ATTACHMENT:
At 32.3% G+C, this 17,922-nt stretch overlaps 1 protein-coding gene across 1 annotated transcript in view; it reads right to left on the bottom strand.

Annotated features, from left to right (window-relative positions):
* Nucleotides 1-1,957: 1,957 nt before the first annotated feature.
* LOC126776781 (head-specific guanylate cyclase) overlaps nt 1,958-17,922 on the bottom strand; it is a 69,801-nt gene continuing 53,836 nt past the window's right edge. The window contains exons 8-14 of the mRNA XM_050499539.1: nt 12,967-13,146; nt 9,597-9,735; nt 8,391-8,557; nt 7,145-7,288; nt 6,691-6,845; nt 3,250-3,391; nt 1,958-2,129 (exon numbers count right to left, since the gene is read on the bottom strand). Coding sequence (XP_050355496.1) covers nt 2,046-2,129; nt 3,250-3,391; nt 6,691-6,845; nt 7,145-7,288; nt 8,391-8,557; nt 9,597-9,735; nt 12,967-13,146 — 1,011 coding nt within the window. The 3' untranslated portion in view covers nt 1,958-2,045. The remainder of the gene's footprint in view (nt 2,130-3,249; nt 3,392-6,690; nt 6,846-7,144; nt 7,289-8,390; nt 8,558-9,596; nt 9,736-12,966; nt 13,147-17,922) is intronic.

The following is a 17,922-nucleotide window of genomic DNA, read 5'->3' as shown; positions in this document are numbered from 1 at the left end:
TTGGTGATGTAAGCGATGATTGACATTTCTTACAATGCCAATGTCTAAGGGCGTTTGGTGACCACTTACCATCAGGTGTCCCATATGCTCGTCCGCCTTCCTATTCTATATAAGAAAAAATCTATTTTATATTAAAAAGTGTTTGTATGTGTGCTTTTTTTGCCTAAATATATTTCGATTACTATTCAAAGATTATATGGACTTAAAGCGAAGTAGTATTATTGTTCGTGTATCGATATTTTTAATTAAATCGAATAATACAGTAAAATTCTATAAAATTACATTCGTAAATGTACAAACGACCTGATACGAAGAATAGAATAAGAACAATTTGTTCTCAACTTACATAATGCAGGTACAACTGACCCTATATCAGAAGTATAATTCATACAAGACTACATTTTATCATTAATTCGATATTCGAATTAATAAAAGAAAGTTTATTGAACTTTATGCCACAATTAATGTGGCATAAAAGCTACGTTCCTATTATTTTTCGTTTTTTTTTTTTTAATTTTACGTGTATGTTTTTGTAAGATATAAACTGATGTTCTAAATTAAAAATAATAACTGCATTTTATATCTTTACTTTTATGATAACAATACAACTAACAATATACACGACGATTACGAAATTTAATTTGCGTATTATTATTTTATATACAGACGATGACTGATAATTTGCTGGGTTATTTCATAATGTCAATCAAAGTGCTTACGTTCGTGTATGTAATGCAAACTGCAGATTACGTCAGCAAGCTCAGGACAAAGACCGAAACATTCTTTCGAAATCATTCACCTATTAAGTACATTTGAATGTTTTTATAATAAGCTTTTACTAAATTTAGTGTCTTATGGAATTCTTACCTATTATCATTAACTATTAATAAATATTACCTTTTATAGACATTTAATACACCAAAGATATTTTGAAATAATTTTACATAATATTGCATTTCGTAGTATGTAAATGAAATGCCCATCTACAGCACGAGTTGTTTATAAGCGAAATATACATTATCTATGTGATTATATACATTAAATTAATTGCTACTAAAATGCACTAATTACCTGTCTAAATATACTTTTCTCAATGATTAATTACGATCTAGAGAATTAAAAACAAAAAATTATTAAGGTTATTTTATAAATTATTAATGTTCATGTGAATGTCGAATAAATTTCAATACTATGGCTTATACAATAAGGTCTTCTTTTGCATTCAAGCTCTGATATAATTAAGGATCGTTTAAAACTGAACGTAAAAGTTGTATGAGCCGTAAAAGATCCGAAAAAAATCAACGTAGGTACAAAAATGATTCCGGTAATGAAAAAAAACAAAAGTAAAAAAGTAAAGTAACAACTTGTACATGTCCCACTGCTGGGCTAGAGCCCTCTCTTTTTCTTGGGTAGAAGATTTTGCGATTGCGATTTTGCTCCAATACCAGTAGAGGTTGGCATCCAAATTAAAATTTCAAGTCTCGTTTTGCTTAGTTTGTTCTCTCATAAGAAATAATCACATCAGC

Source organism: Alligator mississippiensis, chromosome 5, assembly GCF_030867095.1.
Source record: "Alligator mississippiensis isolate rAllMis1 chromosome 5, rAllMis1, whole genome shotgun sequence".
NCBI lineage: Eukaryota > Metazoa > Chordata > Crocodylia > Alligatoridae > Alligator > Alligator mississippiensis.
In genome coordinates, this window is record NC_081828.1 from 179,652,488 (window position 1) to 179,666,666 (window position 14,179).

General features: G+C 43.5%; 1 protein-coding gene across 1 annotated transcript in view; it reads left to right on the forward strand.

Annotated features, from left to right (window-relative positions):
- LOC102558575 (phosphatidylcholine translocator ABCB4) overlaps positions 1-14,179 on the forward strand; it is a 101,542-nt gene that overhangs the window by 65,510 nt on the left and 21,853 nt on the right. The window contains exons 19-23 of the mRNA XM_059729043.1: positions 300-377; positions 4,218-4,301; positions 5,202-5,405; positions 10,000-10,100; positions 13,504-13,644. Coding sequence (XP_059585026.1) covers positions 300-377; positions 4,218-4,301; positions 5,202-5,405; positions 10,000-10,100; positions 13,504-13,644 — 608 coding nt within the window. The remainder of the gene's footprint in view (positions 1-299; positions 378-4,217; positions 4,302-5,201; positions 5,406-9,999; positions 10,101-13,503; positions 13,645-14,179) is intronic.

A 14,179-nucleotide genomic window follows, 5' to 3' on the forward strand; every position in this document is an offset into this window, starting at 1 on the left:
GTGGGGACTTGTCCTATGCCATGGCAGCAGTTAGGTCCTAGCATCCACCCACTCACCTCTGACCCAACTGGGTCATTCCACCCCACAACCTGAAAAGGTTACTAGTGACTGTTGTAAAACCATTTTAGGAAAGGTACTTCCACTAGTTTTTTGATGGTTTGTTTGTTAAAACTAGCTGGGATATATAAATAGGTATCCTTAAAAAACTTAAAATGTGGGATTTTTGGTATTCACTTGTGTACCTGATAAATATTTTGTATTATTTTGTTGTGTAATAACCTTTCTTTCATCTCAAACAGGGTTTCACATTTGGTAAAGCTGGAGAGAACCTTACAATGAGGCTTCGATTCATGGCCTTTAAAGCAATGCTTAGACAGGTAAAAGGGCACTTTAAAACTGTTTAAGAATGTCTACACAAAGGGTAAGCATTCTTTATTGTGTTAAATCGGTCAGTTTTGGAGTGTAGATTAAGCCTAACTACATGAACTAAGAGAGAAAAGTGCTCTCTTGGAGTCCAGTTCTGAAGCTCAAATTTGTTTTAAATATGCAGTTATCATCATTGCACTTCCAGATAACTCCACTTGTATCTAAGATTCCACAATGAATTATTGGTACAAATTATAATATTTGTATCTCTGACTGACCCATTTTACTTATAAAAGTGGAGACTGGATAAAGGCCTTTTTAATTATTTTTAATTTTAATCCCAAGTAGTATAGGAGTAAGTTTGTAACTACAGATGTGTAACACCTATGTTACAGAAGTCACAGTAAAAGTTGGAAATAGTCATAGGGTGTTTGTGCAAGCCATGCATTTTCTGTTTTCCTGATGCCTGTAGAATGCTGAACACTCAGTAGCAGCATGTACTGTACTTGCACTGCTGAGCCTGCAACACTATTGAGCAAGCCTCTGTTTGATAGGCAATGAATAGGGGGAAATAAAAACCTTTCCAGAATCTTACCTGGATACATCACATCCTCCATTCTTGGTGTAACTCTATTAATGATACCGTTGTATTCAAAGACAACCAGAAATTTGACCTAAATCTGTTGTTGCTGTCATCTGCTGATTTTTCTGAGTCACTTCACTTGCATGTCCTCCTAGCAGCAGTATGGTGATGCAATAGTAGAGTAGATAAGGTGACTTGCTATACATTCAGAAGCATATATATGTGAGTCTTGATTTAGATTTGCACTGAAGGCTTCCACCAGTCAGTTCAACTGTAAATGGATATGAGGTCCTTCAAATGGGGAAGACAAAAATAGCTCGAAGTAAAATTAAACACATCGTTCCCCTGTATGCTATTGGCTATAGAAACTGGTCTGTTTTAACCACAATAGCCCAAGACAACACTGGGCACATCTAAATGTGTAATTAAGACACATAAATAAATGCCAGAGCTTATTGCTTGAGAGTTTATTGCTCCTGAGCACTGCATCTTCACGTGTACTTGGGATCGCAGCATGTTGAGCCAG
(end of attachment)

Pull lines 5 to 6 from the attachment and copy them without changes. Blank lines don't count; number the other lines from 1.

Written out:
The following is a 17,922-nucleotide window of genomic DNA, read 5'->3' as shown; positions in this document are numbered from 1 at the left end:
TTGGTGATGTAAGCGATGATTGACATTTCTTACAATGCCAATGTCTAAGGGCGTTTGGTGACCACTTACCATCAGGTGTCCCATATGCTCGTCCGCCTTCCTATTCTATATAAGAAAAAATCTATTTTATATTAAAAAGTGTTTGTATGTGTGCTTTTTTTGCCTAAATATATTTCGATTACTATTCAAAGATTATATGGACTTAAAGCGAAGTAGTATTATTGTTCGTGTATCGATATTTTTAATTAAATCGAATAATACAGTAAAATTCTATAAAATTACATTCGTAAATGTACAAACGACCTGATACGAAGAATAGAATAAGAACAATTTGTTCTCAACTTACATAATGCAGGTACAACTGACCCTATATCAGAAGTATAATTCATACAAGACTACATTTTATCATTAATTCGATATTCGAATTAATAAAAGAAAGTTTATTGAACTTTATGCCACAATTAATGTGGCATAAAAGCTACGTTCCTATTATTTTTCGTTTTTTTTTTTTTAATTTTACGTGTATGTTTTTGTAAGATATAAACTGATGTTCTAAATTAAAAATAATAACTGCATTTTATATCTTTACTTTTATGATAACAATACAACTAACAATATACACGACGATTACGAAATTTAATTTGCGTATTATTATTTTATATACAGACGATGACTGATAATTTGCTGGGTTATTTCATAATGTCAATCAAAGTGCTTACGTTCGTGTATGTAATGCAAACTGCAGATTACGTCAGCAAGCTCAGGACAAAGACCGAAACATTCTTTCGAAATCATTCACCTATTAAGTACATTTGAATGTTTTTATAATAAGCTTTTACTAAATTTAGTGTCTTATGGAATTCTTACCTATTATCATTAACTATTAATAAATATTACCTTTTATAGACATTTAATACACCAAAGATATTTTGAAATAATTTTACATAATATTGCATTTCGTAGTATGTAAATGAAATGCCCATCTACAGCACGAGTTGTTTATAAGCGAAATATACATTATCTATGTGATTATATACATTAAATTAATTGCTACTAAAATGCACTAATTACCTGTCTAAATATACTTTTCTCAATGATTAATTACGATCTAGAGAATTAAAAACAAAAAATTATTAAGGTTATTTTATAAATTATTAATGTTCATGTGAATGTCGAATAAATTTCAATACTATGGCTTATACAATAAGGTCTTCTTTTGCATTCAAGCTCTGATATAATTAAGGATCGTTTAAAACTGAACGTAAAAGTTGTATGAGCCGTAAAAGATCCGAAAAAAATCAACGTAGGTACAAAAATGATTCCGGTAATGAAAAAAAACAAAAGTAAAAAAGTAAAGTAACAACTTGTACATGTCCCACTGCTGGGCTAGAGCCCTCTCTTTTTCTTGGGTAGAAGATTTTGCGATTGCGATTTTGCTCCAATACCAGTAGAGGTTGGCATCCAAATTAAAATTTCAAGTCTCGTTTTGCTTAGTTTGTTCTCTCATAAGAAATAATCACATCAGC